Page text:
Coones, Thomas

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MILITARY HISTORY

Private Thomas Coones – 195831 – ACTIVE SERVICE (World War I)

On March 18, 1916 Thomas Coones completed the Attestation Paper for the Canadian Army, Canadian Expeditionary Force (CEF). He was 23 years and 7 months old when, as a single man, he enlisted for the duration of the War. Thomas indicated that he was born in Apsley, Ontario and gave his birth-date as August 23, 1892. On his Attestation Paper, he indicated; he did not presently belong to a Militia Force nor had any previous Military experience. There is nothing on his File to indicate where he was educated or to what level. As far as his Trade or Calling is concerned, he lists Barber. Thomas was 5′ 9½” inches tall, with a 37” chest (expanded) and weighed 150 pounds on enlistment. He had a fair complexion, with blue eyes and light brown hair. His Medical Examination was completed March 28, 1916 in Peterborough, Ontario. He had no medical issues or physical limitations and as such he was deemed fit for Overseas duty with the CEF. His next-of-kin was listed as his father; Mr. Benjamin Coones of Apsley, Ontario. Thomas Coones signed the Oath and Certificate of Attestation on March 18, 1916. The Certificate of Magistrate was signed March 18, 1916 in Peterborough, Ontario. Although the Attestation Paper is stamped 57th Bn, Thomas was taken-on-strength with the 93rd Battalion (Bn) CEF as a Private (Pte) and was assigned Service Number 195831.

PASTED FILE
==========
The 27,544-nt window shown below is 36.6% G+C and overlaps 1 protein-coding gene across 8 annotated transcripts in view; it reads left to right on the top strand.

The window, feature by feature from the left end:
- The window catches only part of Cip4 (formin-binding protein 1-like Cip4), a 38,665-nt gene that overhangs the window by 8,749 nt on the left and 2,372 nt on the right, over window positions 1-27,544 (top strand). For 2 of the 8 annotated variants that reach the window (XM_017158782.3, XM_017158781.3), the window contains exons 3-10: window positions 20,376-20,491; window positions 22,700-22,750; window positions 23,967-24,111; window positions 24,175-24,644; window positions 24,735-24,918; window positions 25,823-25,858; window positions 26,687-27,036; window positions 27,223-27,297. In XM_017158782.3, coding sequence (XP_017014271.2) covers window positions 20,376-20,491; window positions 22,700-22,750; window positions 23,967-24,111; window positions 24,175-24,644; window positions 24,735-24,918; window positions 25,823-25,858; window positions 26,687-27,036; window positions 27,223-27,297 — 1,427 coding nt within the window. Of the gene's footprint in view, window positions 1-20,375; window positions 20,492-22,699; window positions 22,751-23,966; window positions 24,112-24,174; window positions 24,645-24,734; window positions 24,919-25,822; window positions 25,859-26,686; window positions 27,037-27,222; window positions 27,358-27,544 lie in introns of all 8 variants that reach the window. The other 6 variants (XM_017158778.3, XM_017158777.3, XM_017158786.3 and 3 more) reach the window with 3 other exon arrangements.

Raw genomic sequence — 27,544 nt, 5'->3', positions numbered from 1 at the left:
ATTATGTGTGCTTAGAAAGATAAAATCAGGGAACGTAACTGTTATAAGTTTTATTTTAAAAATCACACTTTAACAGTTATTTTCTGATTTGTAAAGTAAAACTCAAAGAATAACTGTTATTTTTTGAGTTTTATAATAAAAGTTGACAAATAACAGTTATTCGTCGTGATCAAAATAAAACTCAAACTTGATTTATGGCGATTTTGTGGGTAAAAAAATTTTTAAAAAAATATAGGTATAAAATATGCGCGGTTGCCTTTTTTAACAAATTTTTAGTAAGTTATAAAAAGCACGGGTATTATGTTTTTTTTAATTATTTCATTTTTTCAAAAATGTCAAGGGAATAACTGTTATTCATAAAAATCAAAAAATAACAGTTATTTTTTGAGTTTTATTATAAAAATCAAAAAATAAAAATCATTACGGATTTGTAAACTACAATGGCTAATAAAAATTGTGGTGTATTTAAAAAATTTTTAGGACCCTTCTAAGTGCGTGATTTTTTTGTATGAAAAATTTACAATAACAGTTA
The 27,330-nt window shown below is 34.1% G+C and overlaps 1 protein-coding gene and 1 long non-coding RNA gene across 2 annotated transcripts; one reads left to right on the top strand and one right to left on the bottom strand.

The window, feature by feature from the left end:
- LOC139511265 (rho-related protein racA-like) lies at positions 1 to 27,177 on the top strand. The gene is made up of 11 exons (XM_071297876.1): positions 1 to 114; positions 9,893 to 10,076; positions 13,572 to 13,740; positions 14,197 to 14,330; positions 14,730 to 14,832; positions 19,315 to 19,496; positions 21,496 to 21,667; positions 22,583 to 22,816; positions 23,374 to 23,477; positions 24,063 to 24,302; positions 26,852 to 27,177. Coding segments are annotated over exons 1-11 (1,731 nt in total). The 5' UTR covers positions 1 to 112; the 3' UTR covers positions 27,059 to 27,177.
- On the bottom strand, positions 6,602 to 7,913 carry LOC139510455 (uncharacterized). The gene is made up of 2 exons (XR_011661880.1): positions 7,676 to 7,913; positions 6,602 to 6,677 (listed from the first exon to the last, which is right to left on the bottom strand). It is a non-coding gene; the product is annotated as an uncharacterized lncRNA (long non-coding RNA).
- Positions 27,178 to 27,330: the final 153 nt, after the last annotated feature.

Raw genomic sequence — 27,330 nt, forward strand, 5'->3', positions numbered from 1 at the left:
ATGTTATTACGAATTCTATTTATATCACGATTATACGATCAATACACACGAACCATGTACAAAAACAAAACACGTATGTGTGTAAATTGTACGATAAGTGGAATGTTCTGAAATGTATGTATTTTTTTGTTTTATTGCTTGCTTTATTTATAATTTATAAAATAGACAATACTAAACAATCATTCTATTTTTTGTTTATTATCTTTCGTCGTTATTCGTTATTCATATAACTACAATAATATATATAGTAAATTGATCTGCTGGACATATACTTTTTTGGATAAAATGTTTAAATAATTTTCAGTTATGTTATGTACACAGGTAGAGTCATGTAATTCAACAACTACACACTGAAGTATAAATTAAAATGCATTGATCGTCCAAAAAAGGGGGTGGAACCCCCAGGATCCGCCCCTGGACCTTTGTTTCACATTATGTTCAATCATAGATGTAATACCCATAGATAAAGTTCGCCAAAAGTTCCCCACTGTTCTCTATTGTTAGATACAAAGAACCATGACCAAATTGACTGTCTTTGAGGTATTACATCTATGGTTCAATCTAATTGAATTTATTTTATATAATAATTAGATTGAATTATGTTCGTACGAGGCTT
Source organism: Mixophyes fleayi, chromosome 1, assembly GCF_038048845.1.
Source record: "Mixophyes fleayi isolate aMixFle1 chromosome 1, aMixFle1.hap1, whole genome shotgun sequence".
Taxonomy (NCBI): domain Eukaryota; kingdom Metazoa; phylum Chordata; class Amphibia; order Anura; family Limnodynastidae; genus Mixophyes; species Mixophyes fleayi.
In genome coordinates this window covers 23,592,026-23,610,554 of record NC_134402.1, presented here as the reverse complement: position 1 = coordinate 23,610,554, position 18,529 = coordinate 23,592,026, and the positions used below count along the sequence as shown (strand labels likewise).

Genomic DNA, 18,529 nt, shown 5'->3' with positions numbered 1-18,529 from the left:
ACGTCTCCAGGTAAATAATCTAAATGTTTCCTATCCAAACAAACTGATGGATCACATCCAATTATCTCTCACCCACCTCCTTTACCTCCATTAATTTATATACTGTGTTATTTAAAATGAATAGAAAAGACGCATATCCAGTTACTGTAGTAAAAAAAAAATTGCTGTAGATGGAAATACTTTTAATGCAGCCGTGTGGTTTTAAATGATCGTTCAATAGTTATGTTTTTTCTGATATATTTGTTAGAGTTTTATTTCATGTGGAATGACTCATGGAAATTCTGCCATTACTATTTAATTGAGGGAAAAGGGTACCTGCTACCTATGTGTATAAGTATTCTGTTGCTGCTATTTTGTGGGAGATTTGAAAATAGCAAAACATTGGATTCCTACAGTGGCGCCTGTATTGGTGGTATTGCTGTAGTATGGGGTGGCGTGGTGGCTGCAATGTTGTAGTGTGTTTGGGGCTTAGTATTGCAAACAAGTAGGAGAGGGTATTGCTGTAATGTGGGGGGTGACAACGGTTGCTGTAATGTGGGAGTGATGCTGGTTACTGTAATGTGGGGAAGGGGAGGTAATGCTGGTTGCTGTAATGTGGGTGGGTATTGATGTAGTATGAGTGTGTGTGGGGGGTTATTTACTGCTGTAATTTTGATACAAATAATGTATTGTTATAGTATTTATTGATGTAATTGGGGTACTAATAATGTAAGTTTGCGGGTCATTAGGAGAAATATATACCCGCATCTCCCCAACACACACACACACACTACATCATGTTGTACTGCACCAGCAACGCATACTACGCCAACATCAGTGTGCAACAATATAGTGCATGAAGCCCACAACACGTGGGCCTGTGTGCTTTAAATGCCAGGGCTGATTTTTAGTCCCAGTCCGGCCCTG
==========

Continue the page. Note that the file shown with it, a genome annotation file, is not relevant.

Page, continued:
The 93rd Bn was authorized and formed up December 22, 1915. After training through the winter and spring at 5 different area centres, Apsley being one, the Battalion departed by train from Peterborough, on May 29, 1916. The Bn made a short stop at Barriefield Camp located at Kingston, Ontario, before moving on to the main CEF Training Centre located at Valcartier, Québec so as to complete Basic Infantry Training, before being transported overseas, to the UK.

Pte Coones and the 93rd Bn embarked from Halifax, Nova Scotia aboard the SS Empress of Britain on July 15, 1916.

CoonesTh2 (2)Pte Coones and the 93rd Battalion disembarked in England on July 25, 1916. They were stationed at Shorncliffe. The 93rd Battalion provided reinforcements to the Canadian Corps in the Field.